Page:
We don’t know how they got the wheelbarrow, how they made it to the road, and when the sun arose, and we don’t need to know. We also don’t know what transpires between the time they hail the truck that fortuitously appears on the road at that moment and when they are back in their house. It’s not important for the plot. The episode ends with more of the typical mayhem during which the kitchen is once again filled with the main characters of the story plus the appearance of a patient at a most unpropitious time accompanied by the barking dog. We know, however, that their marriage is on a good footing at this point because they find a moment to speak to each other quietly and decide together what they plan to do next.
We could be tempted to fill in the gaps, and often that is exactly what fan fiction does, but for the purposes of the show, they are left open and should be. As McKee writes: “The substance of story is the gap that splits open between what a human being expects to happened when he takes an action and what really does happen; the rift between expectation and result, probability and necessity. To build a scene, we constantly break open these breaches in reality.” In addition, he states, “the source of the energy in story… [is]…the gap. The audience empathizes with the character, vicariously seeking his desire. It more or less expects the world to react the way the character expects. When the gap opens for character, it opens for the audience. This is the ‘Oh, my God!’ moment, the ‘Oh, no!’ or ‘Oh yes!’ you’ve experienced again and again in well-crafted stories.”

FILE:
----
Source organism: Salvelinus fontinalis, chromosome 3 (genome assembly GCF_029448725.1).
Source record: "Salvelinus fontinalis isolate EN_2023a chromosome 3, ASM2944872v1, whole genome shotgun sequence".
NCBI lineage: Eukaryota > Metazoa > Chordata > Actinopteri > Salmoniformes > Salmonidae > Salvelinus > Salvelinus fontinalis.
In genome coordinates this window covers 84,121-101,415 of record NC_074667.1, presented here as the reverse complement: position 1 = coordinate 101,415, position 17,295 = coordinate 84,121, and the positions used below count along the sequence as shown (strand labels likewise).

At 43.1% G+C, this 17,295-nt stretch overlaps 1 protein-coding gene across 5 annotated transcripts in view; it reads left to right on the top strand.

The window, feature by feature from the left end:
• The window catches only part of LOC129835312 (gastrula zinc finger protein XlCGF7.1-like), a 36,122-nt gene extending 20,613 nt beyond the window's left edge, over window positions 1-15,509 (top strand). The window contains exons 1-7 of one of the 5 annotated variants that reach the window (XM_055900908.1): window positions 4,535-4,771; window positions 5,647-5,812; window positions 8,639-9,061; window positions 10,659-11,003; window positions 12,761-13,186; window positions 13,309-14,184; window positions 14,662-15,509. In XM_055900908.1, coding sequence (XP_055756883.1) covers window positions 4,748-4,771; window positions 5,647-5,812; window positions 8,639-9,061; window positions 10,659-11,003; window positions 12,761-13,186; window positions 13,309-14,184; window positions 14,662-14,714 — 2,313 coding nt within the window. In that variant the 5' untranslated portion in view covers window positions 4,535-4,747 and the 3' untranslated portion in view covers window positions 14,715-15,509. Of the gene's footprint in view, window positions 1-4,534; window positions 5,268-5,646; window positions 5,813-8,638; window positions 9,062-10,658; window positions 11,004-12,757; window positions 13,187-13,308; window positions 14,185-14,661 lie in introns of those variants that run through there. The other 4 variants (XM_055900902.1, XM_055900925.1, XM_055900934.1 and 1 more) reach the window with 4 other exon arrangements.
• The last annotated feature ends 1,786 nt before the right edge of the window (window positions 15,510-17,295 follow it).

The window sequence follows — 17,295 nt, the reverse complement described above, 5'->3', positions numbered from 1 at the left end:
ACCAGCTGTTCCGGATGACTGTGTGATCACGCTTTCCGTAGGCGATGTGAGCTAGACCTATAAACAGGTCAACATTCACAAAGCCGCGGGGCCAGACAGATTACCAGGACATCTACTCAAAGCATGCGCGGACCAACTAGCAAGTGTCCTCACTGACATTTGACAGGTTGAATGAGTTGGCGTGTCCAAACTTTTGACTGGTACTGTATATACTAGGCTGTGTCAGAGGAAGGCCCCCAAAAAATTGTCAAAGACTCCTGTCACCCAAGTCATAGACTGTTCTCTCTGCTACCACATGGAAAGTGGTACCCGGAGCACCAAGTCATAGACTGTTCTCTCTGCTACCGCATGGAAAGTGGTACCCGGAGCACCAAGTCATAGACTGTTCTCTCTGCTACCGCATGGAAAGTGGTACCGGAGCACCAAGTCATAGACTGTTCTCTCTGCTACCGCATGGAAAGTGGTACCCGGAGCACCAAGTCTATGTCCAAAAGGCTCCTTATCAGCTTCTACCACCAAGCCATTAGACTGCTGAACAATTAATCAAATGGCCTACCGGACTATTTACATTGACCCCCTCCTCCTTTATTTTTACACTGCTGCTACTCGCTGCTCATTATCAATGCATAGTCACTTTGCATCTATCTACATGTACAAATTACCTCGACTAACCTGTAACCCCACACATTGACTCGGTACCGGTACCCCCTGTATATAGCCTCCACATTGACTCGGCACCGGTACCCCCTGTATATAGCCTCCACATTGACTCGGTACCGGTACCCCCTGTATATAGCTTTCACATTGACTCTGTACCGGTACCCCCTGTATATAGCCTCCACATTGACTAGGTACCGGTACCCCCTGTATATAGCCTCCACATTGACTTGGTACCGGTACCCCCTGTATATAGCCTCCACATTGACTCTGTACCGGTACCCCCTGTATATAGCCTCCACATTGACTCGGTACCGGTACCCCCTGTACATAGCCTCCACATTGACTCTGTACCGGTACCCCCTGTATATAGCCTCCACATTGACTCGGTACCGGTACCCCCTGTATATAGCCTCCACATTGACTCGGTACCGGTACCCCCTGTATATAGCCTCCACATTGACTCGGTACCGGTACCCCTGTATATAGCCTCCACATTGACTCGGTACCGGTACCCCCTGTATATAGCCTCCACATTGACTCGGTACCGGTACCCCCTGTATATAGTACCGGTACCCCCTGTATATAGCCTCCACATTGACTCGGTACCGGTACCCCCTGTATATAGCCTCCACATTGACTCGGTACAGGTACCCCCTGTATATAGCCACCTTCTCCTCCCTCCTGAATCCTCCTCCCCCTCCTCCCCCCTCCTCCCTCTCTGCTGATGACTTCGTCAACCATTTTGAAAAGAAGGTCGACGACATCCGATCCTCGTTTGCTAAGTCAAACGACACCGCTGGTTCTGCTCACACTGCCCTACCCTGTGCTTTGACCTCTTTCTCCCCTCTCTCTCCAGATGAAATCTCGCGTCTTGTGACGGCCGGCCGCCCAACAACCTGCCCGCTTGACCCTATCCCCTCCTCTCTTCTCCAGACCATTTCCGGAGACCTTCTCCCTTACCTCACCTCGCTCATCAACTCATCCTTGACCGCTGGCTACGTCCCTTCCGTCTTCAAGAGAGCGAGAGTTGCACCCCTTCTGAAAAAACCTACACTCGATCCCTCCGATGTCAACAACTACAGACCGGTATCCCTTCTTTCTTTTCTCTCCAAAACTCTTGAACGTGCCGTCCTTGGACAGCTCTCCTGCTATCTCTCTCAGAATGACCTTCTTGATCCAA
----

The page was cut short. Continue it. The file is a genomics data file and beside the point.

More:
There’s nothing better than getting taken away by the plot of a story in which you identify with the characters and empathize with them. My goal in writing this post is not to diminish that in any way. However, I struggle with going too far and developing detailed backstories for our protagonists. Much of what we see on our screens was never meant to be taken to that extent. In fact, if we get too deep into concocting childhood events that may have led to one or another behavior as an adult, I think we may suck all the enjoyment out of simply going along with the story. We wouldn’t want that to happen!
Originally posted 2015-08-16 14:40:02.